Pettitte, Girardi still in awe of Rivera's dominance
With future Hall of Famer set to lay out retirement plans, Yanks starting to reflect
TAMPA, Fla. -- Mariano Rivera had "nothing to say" Friday morning about the speculation that the 2013 season will be the last chapter of his storied career.
While the Yankees closer, Major League Baseball's all-time saves leader, kept his words to a minimum, those close to him began the 43-year-old closer's victory lap by lauding his accomplishments and his attitude, the cutter of the pitcher and the character of the man.
Rivera reiterated that he has always planned to address his future at some point and confirmed that he will speak at a 10 a.m. ET press conference at George M. Steinbrenner Field on Saturday. Several media outlets, including ESPN.com and the New York Post, have reported that Rivera will announce his plans to retire after this season.
"I told you guys that I would talk one day," Rivera said to a small group of reporters as he walked to the players' parking lot on Friday. "Tomorrow is the day."
Rivera appeared to be in good spirits after working out at the Yankees' Spring Training complex, saying he is excited to make his Grapefruit League debut against the Braves on Saturday, only a few hours after his press conference. He isn't nervous, either -- not about his first game action since undergoing season-ending knee surgery last year or about what he's going to say a few hours before that.
"About any part," Rivera said. "Any part."
A lot has changed since left-hander Andy Pettitte, a fellow member of the "Core Four" that led the Yankees' late-'90s dynasty, first met Rivera. Pettitte couldn't remember much about their first encounter, only recalling a good person and a hard-throwing right-hander with good mechanics.
Since then, Rivera has developed the devastating cutter that still baffles hitters and become a friend and, as Pettitte put it, "obviously the greatest closer to ever play the game.
"I just don't think you'll ever see another guy that can throw one pitch and dominate the game of baseball," Pettitte said.
"He's made it into a Hall of Fame pitch," he added. "It's hard to control with the accuracy that he has of it and the movement. He's got the pressure on his fingers and manipulating the ball down to an absolute science. He's just got to worry about one pitch to do it, and he's been able, obviously, to harness it.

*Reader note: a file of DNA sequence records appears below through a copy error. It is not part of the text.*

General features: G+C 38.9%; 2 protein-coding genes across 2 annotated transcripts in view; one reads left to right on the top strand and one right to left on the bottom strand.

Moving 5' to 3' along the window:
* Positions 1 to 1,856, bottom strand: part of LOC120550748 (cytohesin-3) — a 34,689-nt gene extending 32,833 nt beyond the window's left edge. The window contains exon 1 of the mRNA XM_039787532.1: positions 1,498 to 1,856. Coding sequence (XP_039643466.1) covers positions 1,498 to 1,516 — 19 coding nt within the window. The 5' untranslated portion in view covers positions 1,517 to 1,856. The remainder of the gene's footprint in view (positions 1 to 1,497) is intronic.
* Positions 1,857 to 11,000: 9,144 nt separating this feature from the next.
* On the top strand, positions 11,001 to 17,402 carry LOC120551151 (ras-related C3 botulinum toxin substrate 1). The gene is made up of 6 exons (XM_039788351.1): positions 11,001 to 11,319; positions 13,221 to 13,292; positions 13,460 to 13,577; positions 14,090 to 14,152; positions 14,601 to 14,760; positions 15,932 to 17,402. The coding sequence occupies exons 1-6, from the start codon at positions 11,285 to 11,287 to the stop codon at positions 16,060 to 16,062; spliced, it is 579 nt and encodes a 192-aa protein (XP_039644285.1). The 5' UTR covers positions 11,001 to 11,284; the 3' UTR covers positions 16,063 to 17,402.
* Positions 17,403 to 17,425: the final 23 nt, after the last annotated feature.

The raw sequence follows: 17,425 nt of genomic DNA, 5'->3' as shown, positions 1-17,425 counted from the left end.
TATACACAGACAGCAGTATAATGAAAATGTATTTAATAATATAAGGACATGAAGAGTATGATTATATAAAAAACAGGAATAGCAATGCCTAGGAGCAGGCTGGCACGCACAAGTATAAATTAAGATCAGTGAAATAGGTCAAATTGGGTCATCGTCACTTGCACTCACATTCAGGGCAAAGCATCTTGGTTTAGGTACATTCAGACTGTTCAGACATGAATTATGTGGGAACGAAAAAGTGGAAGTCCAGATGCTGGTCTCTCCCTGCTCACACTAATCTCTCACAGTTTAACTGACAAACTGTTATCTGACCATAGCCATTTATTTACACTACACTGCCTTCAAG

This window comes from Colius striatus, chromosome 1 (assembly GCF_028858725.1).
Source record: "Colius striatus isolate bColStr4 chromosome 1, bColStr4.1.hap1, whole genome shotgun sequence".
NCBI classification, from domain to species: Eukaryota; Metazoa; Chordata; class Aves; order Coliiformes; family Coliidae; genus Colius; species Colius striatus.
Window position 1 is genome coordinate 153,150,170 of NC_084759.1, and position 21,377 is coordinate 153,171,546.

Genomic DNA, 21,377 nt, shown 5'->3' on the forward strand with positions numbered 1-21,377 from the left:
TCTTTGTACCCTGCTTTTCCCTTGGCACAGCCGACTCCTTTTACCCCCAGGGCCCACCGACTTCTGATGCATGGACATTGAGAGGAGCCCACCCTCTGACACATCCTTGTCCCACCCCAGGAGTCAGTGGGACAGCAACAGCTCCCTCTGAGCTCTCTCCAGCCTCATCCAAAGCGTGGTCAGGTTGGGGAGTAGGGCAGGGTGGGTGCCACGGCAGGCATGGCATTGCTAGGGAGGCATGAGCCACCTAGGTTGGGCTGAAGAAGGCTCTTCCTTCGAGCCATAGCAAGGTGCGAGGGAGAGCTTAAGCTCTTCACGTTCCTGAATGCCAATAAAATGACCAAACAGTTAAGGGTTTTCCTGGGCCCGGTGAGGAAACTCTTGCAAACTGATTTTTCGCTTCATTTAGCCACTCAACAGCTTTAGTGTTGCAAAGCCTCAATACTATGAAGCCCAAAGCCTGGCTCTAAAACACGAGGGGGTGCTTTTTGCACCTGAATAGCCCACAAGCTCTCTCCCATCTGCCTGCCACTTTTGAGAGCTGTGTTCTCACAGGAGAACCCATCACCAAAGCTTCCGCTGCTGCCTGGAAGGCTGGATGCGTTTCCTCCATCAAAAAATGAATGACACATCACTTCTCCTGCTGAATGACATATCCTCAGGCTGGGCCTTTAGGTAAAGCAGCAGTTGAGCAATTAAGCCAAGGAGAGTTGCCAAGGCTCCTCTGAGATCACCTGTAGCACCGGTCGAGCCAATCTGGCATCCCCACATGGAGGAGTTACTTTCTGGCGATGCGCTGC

"You can be great and have great control of the pitch, but if your mind's not where it needs to be when you walk into the game that night, you're probably going to scuffle a little bit. You don't have to worry about him when he walks out there and takes that mound, where he's at mentally and where he's at physically and what he's going to do."
Pettitte agreed with the widespread notion that nobody in baseball does his job as well as Rivera. His scuffles were so few and far between that they stood out, and even those were often made up of broken-bat singles or a hitter "accidentally, it looked like to me, running into one," according to Pettitte.
Yankees manager Joe Girardi, who has both caught and managed Rivera, echoed Pettitte's thoughts that, in a game of failure, Rivera's always felt unusual.
"I think that just tells you how good it's been. When it happens to Mo, we're all in shock," Girardi said. "There are other closers that, when it happens, we say, 'Well, it's part of the trade.' But that just shows you how dominant he's been."
Girardi remembered his first time catching one of Rivera's bullpen sessions, realizing Rivera was "pretty good," but unable to see just how dominant he would become. He also recalled one of Rivera's more amusing moments, a game against the Blue Jays on July 18, 1998.
Rivera hadn't pitched in a week due to a lack of save opportunities. Joe Torre knew he had to get Rivera some work, so he sent his closer in to pitch the ninth inning of a blowout. Rivera had been toying around with a slider, and he threw one. Mike Stanley, the leadoff man that inning, hit it deep to left for a homer.
"He said, 'That's the end of that.' Never threw another one again. That experiment died that day. And he laughed," Girardi said. "I think that's what's so great about Mo. In a time where, a lot of times, people are always trying to add on, add pitches, Mo mastered what he was great at. He said, 'You know what? I can do it with this, and I can be almost perfect.'"
As trite as it might sound to say Rivera is a better person than pitcher, Girardi said that's absolutely the case -- that his personal attributes somehow trump the accolades and statistics he's compiled in a career that appears to be entering its final phase.
"It's the truth. Mo was always there to help people, give his time," Girardi said. "That will be one of the thrills for me when you're actually able to tell your grandkids about this guy. My kids have gotten a chance to see him and how good he is. But my grandkids, when he goes into the Hall of Fame, [I'll be able to say], 'I had the pleasure of catching this guy and seeing how dominant he was. You can't imagine how dominant he was.'"